"Snarled, Thorny, Beautiful"
-along a wilderness trail-
This morning I came across an article in the New York Times about why “highly-gifted” child prodigies exhibit very little creativity and often engage in careers that offer very minor contributions toward making this a better world.
These children have astronomically high IQ’s. They can play Bach by the age of 4, speak foreign languages fluently by the time they are 8 years old and have mastered calculus by the time they are 6. The thing is they are so perfect that their parents and teachers never allow them to make any mistakes. Failure is not an option, and because of this they never learn how to do anything original with their lives. The article observes:
The gifted learn to play magnificent Mozart melodies
but rarely compose their own scores.
They focus their energy on consuming scientific knowledge,
not producing new insights.
They conform to codified rules rather than inventing their own.
Practice makes perfect but it doesn’t make new.
I recently heard a story about Thomas Edison and his invention of the light bulb. Apparently Edison failed almost 1000 times before he finally succeeded at his invention. Imagine it, 999 attempts, almost a thousand miserable failures over an extended period of time; and it was only the 1000th attempt that he finally got the bulb to work - the rest is history.
As the story goes, soon after the success of the light bulb was revealed to the general pubic, a French reporter asked him, “Mr. Edison, how did it feel to fail 999 times?” Edison replied, “Young man I have not failed 999 times, I have simply found 999 ways to create a light bulb.”
If Thomas Edison had lived in our own times he would have probably been fired from his job after a month or two for his astounding inability to “produce.” There is no place in this culture for anyone who constantly makes mistakes – especially for people who are gifted and talented. And yet it is through making mistakes, through 999 failures that creativity springs up and invention is given birth.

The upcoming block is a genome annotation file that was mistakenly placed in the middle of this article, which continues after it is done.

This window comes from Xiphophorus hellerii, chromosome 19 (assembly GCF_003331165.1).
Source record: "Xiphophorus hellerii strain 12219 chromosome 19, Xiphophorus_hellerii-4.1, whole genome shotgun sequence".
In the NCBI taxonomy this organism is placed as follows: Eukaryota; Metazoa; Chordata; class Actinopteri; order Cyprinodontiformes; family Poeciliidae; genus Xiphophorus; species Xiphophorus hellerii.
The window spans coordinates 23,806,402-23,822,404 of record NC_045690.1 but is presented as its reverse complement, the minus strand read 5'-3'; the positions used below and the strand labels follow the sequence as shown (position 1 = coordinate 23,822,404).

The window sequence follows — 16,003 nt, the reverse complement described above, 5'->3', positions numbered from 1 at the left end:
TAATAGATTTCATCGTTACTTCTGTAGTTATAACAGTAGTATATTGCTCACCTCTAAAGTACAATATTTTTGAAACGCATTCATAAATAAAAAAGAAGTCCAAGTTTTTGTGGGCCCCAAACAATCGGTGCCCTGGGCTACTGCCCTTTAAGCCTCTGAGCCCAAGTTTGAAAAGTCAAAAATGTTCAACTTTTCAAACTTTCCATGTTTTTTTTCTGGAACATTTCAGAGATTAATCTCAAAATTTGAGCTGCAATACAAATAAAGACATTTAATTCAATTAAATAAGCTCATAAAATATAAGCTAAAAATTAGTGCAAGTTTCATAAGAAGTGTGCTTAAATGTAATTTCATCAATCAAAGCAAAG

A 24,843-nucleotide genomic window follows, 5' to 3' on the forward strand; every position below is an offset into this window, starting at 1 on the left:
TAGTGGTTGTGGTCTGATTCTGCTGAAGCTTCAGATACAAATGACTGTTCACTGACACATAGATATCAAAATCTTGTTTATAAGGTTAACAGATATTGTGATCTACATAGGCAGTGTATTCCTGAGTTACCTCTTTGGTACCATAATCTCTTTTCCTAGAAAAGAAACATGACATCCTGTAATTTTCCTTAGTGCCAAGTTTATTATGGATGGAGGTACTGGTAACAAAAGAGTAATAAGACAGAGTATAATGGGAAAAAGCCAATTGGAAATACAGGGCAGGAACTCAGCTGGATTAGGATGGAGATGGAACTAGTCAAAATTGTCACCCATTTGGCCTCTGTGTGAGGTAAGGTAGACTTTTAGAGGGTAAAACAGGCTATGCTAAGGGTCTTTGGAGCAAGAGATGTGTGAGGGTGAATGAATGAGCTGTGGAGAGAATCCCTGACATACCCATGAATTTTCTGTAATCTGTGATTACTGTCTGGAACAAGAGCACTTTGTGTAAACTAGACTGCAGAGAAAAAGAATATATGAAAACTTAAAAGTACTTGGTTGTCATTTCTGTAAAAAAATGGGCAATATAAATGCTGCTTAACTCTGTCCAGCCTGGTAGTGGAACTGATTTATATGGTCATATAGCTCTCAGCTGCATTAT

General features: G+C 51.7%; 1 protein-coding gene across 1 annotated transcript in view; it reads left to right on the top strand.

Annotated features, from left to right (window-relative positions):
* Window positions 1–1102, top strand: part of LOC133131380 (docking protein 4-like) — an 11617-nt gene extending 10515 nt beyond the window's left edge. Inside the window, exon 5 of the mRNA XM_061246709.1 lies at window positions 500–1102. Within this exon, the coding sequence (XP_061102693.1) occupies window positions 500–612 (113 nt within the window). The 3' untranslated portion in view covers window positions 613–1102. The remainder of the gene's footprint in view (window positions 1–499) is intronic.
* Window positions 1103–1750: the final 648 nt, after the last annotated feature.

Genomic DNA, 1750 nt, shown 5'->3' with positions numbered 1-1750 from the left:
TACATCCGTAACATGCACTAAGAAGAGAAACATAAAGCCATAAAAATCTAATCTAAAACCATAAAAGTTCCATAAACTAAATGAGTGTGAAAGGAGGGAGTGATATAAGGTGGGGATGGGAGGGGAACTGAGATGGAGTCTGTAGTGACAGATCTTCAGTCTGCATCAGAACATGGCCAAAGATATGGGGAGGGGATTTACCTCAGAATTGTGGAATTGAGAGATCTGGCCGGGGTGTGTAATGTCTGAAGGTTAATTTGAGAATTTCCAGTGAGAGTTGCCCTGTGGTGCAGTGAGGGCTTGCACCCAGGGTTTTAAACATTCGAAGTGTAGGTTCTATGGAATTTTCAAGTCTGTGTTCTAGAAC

As I see it, this “glorification of perfection” is perhaps even more widely exacerbated when it comes to the spiritual life. Somehow whenever “God" gets involved in the picture, failing and making mistakes is never on the menu. Many believe that “God” expects people to “always do the right thing,” obey all the commandments, follow the laws of the church or temple, failing to do so is a sin that demands punishment.
Even for those less “religiously” inclined, spiritual pursuits are often viewed as a journey to perfection. Meditation, proper breathing without distraction- these are the demands of the spiritually disciplined, and failing to perform these disciplines properly is often seen as an embarrassing flaw.
I actually think that failure and making mistakes is innate to our human condition. In fact, for me, the great paradox of all life is that the way to be happy and fully alive is to recognize and embrace our inherent imperfection.
When we embrace our own mistakes and learn to live with and forgive our own failures and the failure of others, we find what it means to be a human being.
Priest and author Richard Rohr once observed;
We grow spiritually much more by doing it wrong than by doing it right.
The demand for the perfect is the greatest enemy of the good.
In today’s “failure is not an option” culture, I think people tend to be way too hard on themselves. Maybe this is a good day for each of us to give ourselves a break. We are all “imperfectly beautiful”- that’s how “God” made it all.